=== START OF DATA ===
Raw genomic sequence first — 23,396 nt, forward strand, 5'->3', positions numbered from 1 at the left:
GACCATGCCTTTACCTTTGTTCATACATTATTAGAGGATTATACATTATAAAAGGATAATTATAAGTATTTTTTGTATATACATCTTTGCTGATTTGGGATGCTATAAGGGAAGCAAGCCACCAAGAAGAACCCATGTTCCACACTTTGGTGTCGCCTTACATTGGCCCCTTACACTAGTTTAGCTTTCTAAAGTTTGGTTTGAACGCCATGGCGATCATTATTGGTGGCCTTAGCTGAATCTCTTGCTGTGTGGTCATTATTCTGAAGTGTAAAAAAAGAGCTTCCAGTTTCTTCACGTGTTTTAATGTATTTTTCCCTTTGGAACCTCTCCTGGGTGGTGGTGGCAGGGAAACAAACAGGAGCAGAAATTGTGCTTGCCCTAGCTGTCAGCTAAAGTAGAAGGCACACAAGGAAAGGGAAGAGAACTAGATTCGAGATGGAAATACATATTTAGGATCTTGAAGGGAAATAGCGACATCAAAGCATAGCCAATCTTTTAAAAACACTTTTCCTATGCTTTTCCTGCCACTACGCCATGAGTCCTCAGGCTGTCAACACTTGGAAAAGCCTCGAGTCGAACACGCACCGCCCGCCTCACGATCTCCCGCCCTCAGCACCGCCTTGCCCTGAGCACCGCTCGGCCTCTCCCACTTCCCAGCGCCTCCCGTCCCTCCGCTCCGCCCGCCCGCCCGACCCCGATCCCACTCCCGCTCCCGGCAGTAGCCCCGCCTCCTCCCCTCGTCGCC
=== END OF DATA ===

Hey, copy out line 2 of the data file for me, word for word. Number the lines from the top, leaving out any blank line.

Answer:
GACCATGCCTTTACCTTTGTTCATACATTATTAGAGGATTATACATTATAAAAGGATAATTATAAGTATTTTTTGTATATACATCTTTGCTGATTTGGGATGCTATAAGGGAAGCAAGCCACCAAGAAGAACCCATGTTCCACACTTTGGTGTCGCCTTACATTGGCCCCTTACACTAGTTTAGCTTTCTAAAGTTTGGTTTGAACGCCATGGCGATCATTATTGGTGGCCTTAGCTGAATCTCTTGCTGTGTGGTCATTATTCTGAAGTGTAAAAAAAGAGCTTCCAGTTTCTTCACGTGTTTTAATGTATTTTTCCCTTTGGAACCTCTCCTGGGTGGTGGTGGCAGGGAAACAAACAGGAGCAGAAATTGTGCTTGCCCTAGCTGTCAGCTAAAGTAGAAGGCACACAAGGAAAGGGAAGAGAACTAGATTCGAGATGGAAATACATATTTAGGATCTTGAAGGGAAATAGCGACATCAAAGCATAGCCAATCTTTTAAAAACACTTTTCCTATGCTTTTCCTGCCACTACGCCATGAGTCCTCAGGCTGTCAACACTTGGAAAAGCCTCGAGTCGAACACGCACCGCCCGCCTCACGATCTCCCGCCCTCAGCACCGCCTTGCCCTGAGCACCGCTCGGCCTCTCCCACTTCCCAGCGCCTCCCGTCCCTCCGCTCCGCCCGCCCGCCCGACCCCGATCCCACTCCCGCTCCCGGCAGTAGCCCCGCCTCCTCCCCTCGTCGCC